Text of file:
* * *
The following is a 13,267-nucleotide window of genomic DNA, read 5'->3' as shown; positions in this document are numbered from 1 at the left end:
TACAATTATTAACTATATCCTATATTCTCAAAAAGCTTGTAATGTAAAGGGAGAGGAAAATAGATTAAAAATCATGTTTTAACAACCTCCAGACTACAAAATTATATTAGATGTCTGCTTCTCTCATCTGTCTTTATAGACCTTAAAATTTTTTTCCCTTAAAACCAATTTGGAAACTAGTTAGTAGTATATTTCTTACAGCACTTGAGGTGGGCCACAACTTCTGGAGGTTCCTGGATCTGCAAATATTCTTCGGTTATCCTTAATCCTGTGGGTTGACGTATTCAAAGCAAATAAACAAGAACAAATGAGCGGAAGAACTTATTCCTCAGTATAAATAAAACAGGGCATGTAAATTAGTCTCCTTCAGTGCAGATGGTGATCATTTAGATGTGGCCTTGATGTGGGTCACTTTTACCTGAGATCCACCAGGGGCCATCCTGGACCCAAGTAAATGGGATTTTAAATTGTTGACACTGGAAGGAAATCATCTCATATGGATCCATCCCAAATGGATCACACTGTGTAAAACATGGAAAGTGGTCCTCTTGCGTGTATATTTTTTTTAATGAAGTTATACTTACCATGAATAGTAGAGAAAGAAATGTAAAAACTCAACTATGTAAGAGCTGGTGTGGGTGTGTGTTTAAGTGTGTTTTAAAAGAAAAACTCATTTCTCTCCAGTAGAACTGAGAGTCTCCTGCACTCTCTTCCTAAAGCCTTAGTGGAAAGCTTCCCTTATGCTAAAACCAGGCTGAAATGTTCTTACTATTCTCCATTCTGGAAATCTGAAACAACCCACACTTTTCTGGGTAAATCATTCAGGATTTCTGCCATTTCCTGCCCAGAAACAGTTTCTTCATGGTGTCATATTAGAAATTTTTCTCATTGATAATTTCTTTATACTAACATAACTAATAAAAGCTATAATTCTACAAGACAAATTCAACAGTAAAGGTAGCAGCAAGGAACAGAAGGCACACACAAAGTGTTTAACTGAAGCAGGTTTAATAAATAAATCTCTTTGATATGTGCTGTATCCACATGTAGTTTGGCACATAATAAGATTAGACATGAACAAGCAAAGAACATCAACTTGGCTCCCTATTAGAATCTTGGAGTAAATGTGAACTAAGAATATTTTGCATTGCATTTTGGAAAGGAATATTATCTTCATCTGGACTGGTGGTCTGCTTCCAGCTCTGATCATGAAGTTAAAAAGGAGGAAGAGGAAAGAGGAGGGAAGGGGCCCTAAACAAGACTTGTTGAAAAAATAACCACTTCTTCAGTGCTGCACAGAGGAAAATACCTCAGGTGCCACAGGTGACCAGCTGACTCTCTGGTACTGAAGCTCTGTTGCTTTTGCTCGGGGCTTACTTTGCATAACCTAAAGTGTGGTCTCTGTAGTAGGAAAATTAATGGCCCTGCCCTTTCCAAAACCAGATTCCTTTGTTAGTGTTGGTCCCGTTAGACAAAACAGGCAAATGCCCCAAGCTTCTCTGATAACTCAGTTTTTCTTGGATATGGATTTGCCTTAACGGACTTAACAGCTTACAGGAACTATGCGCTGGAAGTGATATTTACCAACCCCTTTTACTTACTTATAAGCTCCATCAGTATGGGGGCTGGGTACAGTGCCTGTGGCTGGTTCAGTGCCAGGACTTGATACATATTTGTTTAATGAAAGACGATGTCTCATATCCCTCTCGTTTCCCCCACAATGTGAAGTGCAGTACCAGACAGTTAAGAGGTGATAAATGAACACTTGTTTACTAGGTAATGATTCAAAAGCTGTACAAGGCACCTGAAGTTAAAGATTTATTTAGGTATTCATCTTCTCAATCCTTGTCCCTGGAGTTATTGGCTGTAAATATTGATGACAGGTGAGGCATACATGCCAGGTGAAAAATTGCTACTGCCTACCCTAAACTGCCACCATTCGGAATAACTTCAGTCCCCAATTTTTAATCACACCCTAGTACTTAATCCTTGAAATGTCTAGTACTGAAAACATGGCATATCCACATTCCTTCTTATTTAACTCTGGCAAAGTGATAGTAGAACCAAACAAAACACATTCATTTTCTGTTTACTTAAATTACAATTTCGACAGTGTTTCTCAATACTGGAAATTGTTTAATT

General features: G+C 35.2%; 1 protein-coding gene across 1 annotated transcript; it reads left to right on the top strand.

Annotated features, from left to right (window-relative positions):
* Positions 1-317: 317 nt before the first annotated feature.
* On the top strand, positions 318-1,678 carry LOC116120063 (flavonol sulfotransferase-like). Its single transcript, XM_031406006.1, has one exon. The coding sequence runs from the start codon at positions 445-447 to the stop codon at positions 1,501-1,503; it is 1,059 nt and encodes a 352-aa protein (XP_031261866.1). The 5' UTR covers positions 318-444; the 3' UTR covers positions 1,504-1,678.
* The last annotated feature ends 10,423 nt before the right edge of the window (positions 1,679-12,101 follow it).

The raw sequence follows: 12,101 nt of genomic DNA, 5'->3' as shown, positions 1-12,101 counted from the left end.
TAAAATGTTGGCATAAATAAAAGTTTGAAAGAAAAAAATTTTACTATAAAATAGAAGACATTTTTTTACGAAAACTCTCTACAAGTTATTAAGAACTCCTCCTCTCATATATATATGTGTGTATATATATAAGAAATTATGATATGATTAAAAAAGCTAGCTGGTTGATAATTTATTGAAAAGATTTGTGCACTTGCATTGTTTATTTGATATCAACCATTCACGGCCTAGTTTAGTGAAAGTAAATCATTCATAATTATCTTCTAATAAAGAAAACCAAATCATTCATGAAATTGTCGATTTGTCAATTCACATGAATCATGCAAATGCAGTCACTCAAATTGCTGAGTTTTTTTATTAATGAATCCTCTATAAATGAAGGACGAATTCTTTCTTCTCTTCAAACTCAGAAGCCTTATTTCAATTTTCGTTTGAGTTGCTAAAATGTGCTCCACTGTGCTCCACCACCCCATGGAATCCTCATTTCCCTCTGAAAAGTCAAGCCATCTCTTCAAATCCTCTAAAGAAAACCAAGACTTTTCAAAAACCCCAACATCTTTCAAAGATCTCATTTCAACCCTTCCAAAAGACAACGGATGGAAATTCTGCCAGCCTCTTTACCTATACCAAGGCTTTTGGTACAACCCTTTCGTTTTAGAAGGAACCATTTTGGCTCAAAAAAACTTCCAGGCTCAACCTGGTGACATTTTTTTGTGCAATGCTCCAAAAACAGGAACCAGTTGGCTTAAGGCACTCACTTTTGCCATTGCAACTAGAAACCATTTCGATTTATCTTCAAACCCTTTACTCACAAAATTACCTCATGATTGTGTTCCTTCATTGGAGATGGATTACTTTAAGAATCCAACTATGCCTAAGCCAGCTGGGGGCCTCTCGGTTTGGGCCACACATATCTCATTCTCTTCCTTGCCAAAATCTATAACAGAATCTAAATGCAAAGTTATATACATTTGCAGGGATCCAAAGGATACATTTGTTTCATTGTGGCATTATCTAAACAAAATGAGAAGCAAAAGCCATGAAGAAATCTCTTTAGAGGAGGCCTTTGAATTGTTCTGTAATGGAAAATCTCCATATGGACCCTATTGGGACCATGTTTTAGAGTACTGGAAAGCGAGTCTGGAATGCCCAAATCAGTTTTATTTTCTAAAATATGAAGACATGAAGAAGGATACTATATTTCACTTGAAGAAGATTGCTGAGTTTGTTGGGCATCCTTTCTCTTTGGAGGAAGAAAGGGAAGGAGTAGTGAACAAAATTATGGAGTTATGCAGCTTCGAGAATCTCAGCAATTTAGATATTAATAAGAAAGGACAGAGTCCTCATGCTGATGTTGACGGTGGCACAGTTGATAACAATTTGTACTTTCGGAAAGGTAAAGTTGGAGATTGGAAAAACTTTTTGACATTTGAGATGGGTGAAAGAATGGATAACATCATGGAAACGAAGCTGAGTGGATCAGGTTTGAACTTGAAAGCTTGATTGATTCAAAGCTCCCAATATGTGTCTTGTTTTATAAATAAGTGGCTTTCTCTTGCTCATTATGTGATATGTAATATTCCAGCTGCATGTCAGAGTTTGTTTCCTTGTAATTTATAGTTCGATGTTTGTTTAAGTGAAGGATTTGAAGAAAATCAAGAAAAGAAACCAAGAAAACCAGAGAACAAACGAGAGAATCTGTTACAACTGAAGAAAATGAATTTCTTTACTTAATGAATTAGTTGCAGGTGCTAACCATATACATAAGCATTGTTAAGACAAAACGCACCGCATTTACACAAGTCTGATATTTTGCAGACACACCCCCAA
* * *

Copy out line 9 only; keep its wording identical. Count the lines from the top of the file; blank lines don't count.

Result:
TAAAATGTTGGCATAAATAAAAGTTTGAAAGAAAAAAATTTTACTATAAAATAGAAGACATTTTTTTACGAAAACTCTCTACAAGTTATTAAGAACTCCTCCTCTCATATATATATGTGTGTATATATATAAGAAATTATGATATGATTAAAAAAGCTAGCTGGTTGATAATTTATTGAAAAGATTTGTGCACTTGCATTGTTTATTTGATATCAACCATTCACGGCCTAGTTTAGTGAAAGTAAATCATTCATAATTATCTTCTAATAAAGAAAACCAAATCATTCATGAAATTGTCGATTTGTCAATTCACATGAATCATGCAAATGCAGTCACTCAAATTGCTGAGTTTTTTTATTAATGAATCCTCTATAAATGAAGGACGAATTCTTTCTTCTCTTCAAACTCAGAAGCCTTATTTCAATTTTCGTTTGAGTTGCTAAAATGTGCTCCACTGTGCTCCACCACCCCATGGAATCCTCATTTCCCTCTGAAAAGTCAAGCCATCTCTTCAAATCCTCTAAAGAAAACCAAGACTTTTCAAAAACCCCAACATCTTTCAAAGATCTCATTTCAACCCTTCCAAAAGACAACGGATGGAAATTCTGCCAGCCTCTTTACCTATACCAAGGCTTTTGGTACAACCCTTTCGTTTTAGAAGGAACCATTTTGGCTCAAAAAAACTTCCAGGCTCAACCTGGTGACATTTTTTTGTGCAATGCTCCAAAAACAGGAACCAGTTGGCTTAAGGCACTCACTTTTGCCATTGCAACTAGAAACCATTTCGATTTATCTTCAAACCCTTTACTCACAAAATTACCTCATGATTGTGTTCCTTCATTGGAGATGGATTACTTTAAGAATCCAACTATGCCTAAGCCAGCTGGGGGCCTCTCGGTTTGGGCCACACATATCTCATTCTCTTCCTTGCCAAAATCTATAACAGAATCTAAATGCAAAGTTATATACATTTGCAGGGATCCAAAGGATACATTTGTTTCATTGTGGCATTATCTAAACAAAATGAGAAGCAAAAGCCATGAAGAAATCTCTTTAGAGGAGGCCTTTGAATTGTTCTGTAATGGAAAATCTCCATATGGACCCTATTGGGACCATGTTTTAGAGTACTGGAAAGCGAGTCTGGAATGCCCAAATCAGTTTTATTTTCTAAAATATGAAGACATGAAGAAGGATACTATATTTCACTTGAAGAAGATTGCTGAGTTTGTTGGGCATCCTTTCTCTTTGGAGGAAGAAAGGGAAGGAGTAGTGAACAAAATTATGGAGTTATGCAGCTTCGAGAATCTCAGCAATTTAGATATTAATAAGAAAGGACAGAGTCCTCATGCTGATGTTGACGGTGGCACAGTTGATAACAATTTGTACTTTCGGAAAGGTAAAGTTGGAGATTGGAAAAACTTTTTGACATTTGAGATGGGTGAAAGAATGGATAACATCATGGAAACGAAGCTGAGTGGATCAGGTTTGAACTTGAAAGCTTGATTGATTCAAAGCTCCCAATATGTGTCTTGTTTTATAAATAAGTGGCTTTCTCTTGCTCATTATGTGATATGTAATATTCCAGCTGCATGTCAGAGTTTGTTTCCTTGTAATTTATAGTTCGATGTTTGTTTAAGTGAAGGATTTGAAGAAAATCAAGAAAAGAAACCAAGAAAACCAGAGAACAAACGAGAGAATCTGTTACAACTGAAGAAAATGAATTTCTTTACTTAATGAATTAGTTGCAGGTGCTAACCATATACATAAGCATTGTTAAGACAAAACGCACCGCATTTACACAAGTCTGATATTTTGCAGACACACCCCCAA